Cloud platforms are both an enabler and a driver of an IT-as-a-Service approach to enterprise infrastructure delivery. Without the inherent flexibility and cost advantages of cloud platforms, there would be little motivation to change from the old delivery model — cloud enables ITaaS. Without the demand from within an organization, fed by exposure to the capabilities of cloud applications, there’d be little expectation that things can be done differently.
But here we are: modern IT departments are expected to quickly meet the needs of business units that depend on agility and elasticity to deliver products and services to market. No more waiting several months for server deployments. No more IT gatekeepers deciding who should have access to what technology. IT departments should be demand-driven and service oriented.
That change was powered by the public cloud, and in some minds, that means ITaaS and the cloud are irrevocably linked. To them, ITaaS means cloud delivery. I don’t think that’s the case.
IT-as-a-Service means delivering the right infrastructure at the right time. It means IT service delivery that can accommodate a wide variety of needs. Perhaps most importantly, it means cost control — choosing the infrastructure modality that best meets the needs of business units while extracting the maximum ROI from infrastructure investments.
It can’t all be about the public cloud. Public cloud platforms aren’t a solution to every possible infrastructure problem, especially when controlling costs and fitting infrastructure to requirements are of key concern.
That’s not to say public cloud can’t fulfill these requirements, but IT departments should consider the full range of options, including private cloud, hybrid cloud, dedicated servers, virtual private servers, managed services and so on.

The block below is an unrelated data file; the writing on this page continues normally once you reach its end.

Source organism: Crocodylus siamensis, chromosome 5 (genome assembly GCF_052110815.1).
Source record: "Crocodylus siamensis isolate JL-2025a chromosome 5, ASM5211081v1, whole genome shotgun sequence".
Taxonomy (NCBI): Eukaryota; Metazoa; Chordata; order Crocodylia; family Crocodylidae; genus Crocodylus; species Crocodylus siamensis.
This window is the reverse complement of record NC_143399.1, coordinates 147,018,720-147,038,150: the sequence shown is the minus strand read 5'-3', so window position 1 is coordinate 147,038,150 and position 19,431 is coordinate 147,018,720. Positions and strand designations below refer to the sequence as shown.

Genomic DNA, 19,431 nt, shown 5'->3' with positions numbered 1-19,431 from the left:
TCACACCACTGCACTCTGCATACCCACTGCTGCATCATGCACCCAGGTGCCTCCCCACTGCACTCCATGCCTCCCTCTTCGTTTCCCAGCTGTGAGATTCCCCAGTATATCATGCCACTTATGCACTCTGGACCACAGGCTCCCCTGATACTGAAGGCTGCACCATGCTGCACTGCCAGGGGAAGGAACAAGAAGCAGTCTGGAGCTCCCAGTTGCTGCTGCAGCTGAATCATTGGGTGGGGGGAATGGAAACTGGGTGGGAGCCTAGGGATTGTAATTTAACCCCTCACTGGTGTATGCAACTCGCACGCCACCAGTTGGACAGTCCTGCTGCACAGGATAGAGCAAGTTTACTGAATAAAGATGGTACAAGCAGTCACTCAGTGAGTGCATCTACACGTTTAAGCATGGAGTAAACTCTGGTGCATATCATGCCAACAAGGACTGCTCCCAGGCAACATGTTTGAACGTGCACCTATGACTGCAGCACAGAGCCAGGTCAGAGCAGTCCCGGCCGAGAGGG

IT’s job is to service infrastructure requests and provide the best possible solution. If a project is best suited to a private cloud platform, that should be available. If a project demands the lowest possible latencies, dedicated servers should be an option. For large projects, the right solution might be a combination of multiple cloud and bare metal modalities.
All of which sounds expensive and difficult to manage, but it needn’t be. Your company doesn’t need to build solutions and platforms that fulfill the diverse range of infrastructure needs it has. But it should use an infrastructure provider capable of supplying and integrating a wide spectrum of platforms and services.
Complexity is a limiting factor for infrastructure diversity. Most companies don’t have the expertise or the inclination to develop IT solutions that include the full range of infrastructure options.
However, they can choose an infrastructure provider capable of meeting their needs: a provider that isn’t just a cloud vendor, just a dedicated server host, just a managed security specialist or backup provider.
Steadfast can help IT departments deliver exactly the right mix of infrastructure, consultation, and management services for their business’s projects.